The following is a compilation of phrases that you should delete from your list of argument vocabulary and replace with these more tolerable phrases during your conversation. Brittany Wong from Huffington Post lays it out for us.
“I think you need to calm down”
Andra Brosh, A Los Angeles psychologist says, “This phrase aggravates a situation much more than it helps. Telling someone to calm down is infantilizing and it sends the message that your partner’s feelings are intolerable to you.” She says validation and compassion is what the other person requires. She said, “It’s better to say something like, ‘I’m so sorry you’re so upset — let’s just sit down for a minute and breathe together’ or ‘I want to understand why you’re so upset but it’s hard to understand when you yell.'”
“You don’t ever help out with the kids.”
Relationship coach Lisa Schmidt says that you shouldn’t be blunt when asking your partner to be more involved as a parent. “Rather than saying something like, ‘You don’t ever help with the kids,’ try to focus on the positive. ” Tell your wife, ‘Seth just loves it when you’re there to pick him up from practice. He really lights up when he sees your car.”
“Set aside 15 minutes each Sunday to plan the week, so both parents are getting in time with the kids.”
“You never listen to me.”
Brosh said, “It’s a way of shutting your partner out while leaving them feeling hopeless. It creates a sense of finality which leaves no room for further discussion.”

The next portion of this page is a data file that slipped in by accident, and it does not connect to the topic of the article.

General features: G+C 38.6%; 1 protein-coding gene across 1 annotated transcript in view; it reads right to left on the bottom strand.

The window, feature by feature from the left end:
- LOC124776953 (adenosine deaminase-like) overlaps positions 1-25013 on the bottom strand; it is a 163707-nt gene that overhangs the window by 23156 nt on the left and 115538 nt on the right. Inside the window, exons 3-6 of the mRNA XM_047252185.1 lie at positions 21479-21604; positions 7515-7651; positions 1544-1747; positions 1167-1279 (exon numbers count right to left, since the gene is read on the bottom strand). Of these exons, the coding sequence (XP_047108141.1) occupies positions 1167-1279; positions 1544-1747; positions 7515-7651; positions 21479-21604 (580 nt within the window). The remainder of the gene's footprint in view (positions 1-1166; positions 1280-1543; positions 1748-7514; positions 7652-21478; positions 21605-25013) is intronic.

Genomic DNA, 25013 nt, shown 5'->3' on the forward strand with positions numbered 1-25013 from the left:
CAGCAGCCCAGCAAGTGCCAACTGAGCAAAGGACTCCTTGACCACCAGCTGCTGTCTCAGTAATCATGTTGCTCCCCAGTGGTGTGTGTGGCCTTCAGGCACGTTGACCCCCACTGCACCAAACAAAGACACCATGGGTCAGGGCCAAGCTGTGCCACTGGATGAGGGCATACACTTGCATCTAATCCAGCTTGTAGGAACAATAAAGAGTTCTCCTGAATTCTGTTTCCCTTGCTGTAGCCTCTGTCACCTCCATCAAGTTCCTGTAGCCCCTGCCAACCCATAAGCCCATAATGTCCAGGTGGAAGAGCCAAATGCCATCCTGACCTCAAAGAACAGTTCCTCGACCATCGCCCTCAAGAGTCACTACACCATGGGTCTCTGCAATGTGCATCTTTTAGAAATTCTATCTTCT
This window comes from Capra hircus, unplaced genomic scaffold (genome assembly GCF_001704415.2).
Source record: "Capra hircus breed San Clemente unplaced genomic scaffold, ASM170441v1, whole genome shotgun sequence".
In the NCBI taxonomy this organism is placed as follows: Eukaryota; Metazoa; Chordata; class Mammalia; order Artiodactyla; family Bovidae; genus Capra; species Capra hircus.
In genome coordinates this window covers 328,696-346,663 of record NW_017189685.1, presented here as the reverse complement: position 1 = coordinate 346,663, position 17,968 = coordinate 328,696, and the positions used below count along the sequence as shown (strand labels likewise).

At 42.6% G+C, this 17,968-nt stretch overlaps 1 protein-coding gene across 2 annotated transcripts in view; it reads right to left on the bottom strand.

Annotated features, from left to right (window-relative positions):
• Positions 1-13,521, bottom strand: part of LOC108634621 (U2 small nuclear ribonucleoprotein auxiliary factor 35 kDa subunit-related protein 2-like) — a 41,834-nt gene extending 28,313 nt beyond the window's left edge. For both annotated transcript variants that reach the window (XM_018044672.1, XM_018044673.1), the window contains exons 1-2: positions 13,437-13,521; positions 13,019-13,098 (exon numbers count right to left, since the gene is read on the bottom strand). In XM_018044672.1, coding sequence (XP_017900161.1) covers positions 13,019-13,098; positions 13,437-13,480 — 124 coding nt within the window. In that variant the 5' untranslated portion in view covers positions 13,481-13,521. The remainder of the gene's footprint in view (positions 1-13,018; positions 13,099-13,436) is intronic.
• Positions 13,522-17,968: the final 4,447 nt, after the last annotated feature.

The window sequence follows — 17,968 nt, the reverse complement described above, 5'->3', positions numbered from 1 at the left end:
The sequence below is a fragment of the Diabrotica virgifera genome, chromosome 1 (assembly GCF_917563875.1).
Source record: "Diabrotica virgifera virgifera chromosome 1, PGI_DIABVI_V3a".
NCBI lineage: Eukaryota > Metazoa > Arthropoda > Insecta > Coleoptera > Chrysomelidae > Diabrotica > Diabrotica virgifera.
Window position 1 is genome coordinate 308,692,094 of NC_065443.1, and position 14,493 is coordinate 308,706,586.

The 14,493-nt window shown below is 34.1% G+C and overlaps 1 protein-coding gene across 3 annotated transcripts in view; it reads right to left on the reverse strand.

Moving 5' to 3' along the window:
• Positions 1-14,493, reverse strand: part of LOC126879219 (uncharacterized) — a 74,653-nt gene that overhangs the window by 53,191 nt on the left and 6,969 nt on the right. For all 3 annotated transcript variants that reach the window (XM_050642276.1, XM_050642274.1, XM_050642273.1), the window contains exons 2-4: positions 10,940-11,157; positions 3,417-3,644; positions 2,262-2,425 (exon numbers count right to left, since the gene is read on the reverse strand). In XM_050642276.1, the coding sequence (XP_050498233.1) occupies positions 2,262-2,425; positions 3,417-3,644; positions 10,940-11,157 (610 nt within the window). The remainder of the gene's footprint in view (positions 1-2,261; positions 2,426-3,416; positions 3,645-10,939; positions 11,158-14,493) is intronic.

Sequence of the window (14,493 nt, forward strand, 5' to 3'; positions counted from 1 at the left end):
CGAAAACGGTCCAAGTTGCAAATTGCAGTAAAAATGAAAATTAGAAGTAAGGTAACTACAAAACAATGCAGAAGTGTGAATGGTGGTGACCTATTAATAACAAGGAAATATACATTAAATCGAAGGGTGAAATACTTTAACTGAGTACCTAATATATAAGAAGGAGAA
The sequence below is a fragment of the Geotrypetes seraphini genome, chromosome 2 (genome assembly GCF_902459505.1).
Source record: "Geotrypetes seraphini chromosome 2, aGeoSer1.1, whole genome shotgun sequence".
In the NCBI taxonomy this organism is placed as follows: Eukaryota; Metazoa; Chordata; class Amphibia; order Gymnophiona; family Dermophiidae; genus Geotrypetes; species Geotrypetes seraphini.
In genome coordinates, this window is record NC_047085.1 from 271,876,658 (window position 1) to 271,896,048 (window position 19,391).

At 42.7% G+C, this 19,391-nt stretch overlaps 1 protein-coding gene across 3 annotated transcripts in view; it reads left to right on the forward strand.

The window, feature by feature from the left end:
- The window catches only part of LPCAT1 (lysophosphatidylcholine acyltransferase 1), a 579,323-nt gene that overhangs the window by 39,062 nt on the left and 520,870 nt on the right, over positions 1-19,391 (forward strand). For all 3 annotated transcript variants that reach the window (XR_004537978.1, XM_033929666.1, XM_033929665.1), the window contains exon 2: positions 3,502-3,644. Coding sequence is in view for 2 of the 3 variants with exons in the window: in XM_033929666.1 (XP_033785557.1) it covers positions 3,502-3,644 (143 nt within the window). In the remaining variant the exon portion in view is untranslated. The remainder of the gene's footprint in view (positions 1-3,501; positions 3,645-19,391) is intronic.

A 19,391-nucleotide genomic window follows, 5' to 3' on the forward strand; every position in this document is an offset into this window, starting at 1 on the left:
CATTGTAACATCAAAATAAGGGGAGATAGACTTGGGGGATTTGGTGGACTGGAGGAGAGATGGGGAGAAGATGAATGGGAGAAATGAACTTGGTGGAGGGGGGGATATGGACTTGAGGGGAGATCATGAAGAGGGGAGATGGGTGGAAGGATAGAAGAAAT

Instead, you should say, “When you’re on your cellphone during conversations I feel like you’re not listening to me,” or ‘”There are times when I’m not sure you’re really listening to me.'”
“Nevermind, I’ll do it myself.”
“When you say ‘nevermind,’ you’re rejecting your spouse and not allowing him to listen to what you need. But a relationship is a partnership, not a personal platform to martyr yourself. Don’t diminish the talents, input and assistance your spouse can bring to any given situation,” Schmidt said.
Instead, say, “I could really use your help with (insert problem). That would be such a time-saver or load off my back,” Schmidt said.
I’m not happy. I want a divorce.
Idle threats of divorce are a no go. Psychologist Anne Crowley said, “If you don’t have plans to initiate a divorce, threats like this weaken the foundation of the relationship. It creates uncertainty and insecurities. If you are not happy in the marriage, it’s OK to say that. But also think: what do I want to do about it?”
If you want to make the marriage work, then it’s better to go for a constructive approach, “It might be better to say, ‘I’d like to improve our marriage, will you go to therapy with me?'”
Is there someone else?
“Asking directly if there’s someone else is a harmful phrase because it challenges the integrity of your partner and brings trust, respect and fidelity into question.” Crowley said that the accusation will cause an angry reaction from your partner.
“A better way to express this thought is to ask for the reassurance. Say, ‘I know things have been different between us but you and I are still in this together, right?’ It gives your partner the opportunity to give you what you need — reassurance — instead of pushing her farther away.”
I hate it when you do that
Little habits can be incredibly irksome. Schmidt says, “Couples need to be mindful of the use of words like hate — it has such a strong connotation. Instead, reframe what you dislike to something involving praise for what really helps you out” — like cleaning up the sink or actively listening when you’ve finally managed to squeeze in a date night.”